Powerful GOP leader delivers blow to Buckhead cityhood

Georgia Lt. Gov. Geoff Duncan told The Atlanta Journal-Constitution that he opposes passage of legislation this year that could enable Buckhead to break off from the rest of Atlanta. He said new Atlanta Mayor Andre Dickens should be given more time to implement measures to curb violent crime before state legislators step in and allow Buckhead to secede. (Hyosub Shin / Hyosub.Shin@ajc.com)

Combined ShapeCaption
Georgia Lt. Gov. Geoff Duncan told The Atlanta Journal-Constitution that he opposes passage of legislation this year that could enable Buckhead to break off from the rest of Atlanta. He said new Atlanta Mayor Andre Dickens should be given more time to implement measures to curb violent crime before state legislators step in and allow Buckhead to secede. (Hyosub Shin / Hyosub.Shin@ajc.com)

‘We’re in pause mode,’ Duncan says

For the first time, Lt. Gov. Geoff Duncan said he unequivocally opposed the passage of a Buckhead cityhood initiative this year, making him the most powerful Republican leader to reject the flagging effort to split Atlanta into two municipalities.

He outlined his stance in an interview Thursday with The Atlanta Journal-Constitution ahead of the state Senate’s passage of a measure he’s championed to create a new $100 million annual state tax credit that allows Georgians to direct taxes to support local law enforcement.

Duncan said new Atlanta Mayor Andre Dickens should have time to implement the measure, which was adopted by a unanimous vote, and move forward on other efforts to curb violent crime before state legislators consider whether to allow Buckhead to secede.

“This does more than just put up a shiny sign that says, ‘Welcome to Buckhead,’ ” Duncan said. “This actually takes a positive step in the direction of stemming the spread of crime.”

By opposing its passage this legislative session, Duncan joins a group of critics that includes every legislator who represents the city — all Democrats — and a handful of rural Republicans who believe it would violate the principle of local control.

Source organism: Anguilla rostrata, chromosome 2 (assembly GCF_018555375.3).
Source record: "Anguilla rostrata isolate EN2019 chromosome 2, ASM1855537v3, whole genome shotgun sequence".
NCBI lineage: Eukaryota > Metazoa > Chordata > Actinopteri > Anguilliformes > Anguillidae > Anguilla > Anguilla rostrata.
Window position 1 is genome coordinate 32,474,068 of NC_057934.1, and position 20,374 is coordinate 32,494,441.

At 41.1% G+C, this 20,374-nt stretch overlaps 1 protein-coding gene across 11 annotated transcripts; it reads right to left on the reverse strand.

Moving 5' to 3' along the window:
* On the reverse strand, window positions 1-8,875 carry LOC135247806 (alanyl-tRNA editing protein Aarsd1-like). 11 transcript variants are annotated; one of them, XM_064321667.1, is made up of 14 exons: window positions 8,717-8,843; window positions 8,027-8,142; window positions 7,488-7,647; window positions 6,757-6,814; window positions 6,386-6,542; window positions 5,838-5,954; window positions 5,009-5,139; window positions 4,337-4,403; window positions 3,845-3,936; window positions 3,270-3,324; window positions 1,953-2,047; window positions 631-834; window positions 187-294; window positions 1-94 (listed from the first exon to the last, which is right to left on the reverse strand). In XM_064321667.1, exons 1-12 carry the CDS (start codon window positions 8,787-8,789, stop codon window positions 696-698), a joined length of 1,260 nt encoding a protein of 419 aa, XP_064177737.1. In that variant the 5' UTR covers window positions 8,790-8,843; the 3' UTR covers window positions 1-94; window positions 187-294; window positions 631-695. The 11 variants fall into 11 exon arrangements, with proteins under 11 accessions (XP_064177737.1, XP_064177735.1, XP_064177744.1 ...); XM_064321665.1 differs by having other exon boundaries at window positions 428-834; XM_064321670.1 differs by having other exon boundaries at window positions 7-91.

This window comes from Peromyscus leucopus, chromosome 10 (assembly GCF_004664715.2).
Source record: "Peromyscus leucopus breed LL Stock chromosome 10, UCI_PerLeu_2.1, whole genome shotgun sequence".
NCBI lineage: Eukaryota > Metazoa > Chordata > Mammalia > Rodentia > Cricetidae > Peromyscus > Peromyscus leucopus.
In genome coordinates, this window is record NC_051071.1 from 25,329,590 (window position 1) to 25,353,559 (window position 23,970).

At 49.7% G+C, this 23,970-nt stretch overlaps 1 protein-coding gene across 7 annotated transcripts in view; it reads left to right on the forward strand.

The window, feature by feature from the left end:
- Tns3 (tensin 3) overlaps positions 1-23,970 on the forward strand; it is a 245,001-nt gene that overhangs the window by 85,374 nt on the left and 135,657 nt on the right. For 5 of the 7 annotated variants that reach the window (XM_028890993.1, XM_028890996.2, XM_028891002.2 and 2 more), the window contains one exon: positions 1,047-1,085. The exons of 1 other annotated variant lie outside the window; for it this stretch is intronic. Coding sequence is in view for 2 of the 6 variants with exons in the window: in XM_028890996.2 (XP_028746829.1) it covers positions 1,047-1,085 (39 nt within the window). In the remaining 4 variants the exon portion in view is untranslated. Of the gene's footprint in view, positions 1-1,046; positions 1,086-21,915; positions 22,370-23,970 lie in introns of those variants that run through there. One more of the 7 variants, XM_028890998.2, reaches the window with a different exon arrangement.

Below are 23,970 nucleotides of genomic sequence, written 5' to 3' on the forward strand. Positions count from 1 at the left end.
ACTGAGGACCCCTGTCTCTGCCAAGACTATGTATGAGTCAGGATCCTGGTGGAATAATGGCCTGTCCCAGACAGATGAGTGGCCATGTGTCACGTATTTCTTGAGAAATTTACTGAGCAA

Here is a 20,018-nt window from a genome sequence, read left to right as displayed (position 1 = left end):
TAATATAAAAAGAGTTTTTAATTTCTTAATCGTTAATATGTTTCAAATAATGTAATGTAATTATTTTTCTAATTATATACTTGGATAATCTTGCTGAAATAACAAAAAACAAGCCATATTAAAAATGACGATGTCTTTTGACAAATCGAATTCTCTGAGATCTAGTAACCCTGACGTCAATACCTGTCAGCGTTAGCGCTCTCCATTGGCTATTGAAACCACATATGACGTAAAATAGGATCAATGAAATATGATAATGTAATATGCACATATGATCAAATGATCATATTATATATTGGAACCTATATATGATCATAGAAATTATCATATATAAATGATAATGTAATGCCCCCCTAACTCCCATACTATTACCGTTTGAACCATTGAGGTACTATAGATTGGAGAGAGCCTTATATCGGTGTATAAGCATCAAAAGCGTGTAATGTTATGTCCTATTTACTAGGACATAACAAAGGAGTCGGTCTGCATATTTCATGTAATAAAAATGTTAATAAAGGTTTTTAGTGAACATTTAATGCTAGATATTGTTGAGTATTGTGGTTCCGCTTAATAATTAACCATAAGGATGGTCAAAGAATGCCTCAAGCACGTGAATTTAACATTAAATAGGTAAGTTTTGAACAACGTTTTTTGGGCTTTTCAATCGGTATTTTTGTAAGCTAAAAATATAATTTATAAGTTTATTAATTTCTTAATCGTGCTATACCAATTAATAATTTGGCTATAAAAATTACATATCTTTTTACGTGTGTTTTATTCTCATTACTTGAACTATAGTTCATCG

Though it doesn’t scuttle the chances that cityhood passes this year, it significantly narrows its pathway in the Legislature.

As president of the state Senate, Duncan has the power to assign legislation to committees that would indefinitely stall the measure, as he did earlier this year with one Buckhead cityhood proposal.

And though he’s not running for a second term, Duncan still wields considerable power in the state Legislature.

“We’re in a pause mode. I and others have put out some important questions that have not yet been answered,” Duncan told the AJC.

“What is the strategy to stem crime? What is the strategy to deal with Atlanta public schools in the city’s footprint? What are the finance ideas around the bond package?” he said. “Those questions haven’t been answered.”

A ‘game changer’

Duncan’s remarks come on the heels of other setbacks to the cityhood movement.

Dozens of the most powerful businesses in Buckhead urged lawmakers this month to oppose the secession or remove the heart of the neighborhood’s center from the proposed boundaries, and the chances of passage were already dimming before Duncan’s remarks.

Combined ShapeCaption
The Buckhead cityhood movement has flagged in recent weeks, in part because of controversies around the effort's leader, Bill White. “Curtis Compton / Curtis.Compton@ajc.com”`

Credit: Curtis Compton / Curtis.Compton@

The Buckhead cityhood movement has flagged in recent weeks, in part because of controversies around the effort's leader, Bill White.   “Curtis Compton / Curtis.Compton@ajc.com”`

Credit: Curtis Compton / Curtis.Compton@

Combined ShapeCaption
The Buckhead cityhood movement has flagged in recent weeks, in part because of controversies around the effort's leader, Bill White. “Curtis Compton / Curtis.Compton@ajc.com”`

Credit: Curtis Compton / Curtis.Compton@

Credit: Curtis Compton / Curtis.Compton@

And some Republicans are distancing themselves from Bill White, the head of the cityhood movement, after a spate of controversies that included a social media post amplifying a racist message and another this week peddling false conspiracy theories about the death of the widely respected head of MARTA.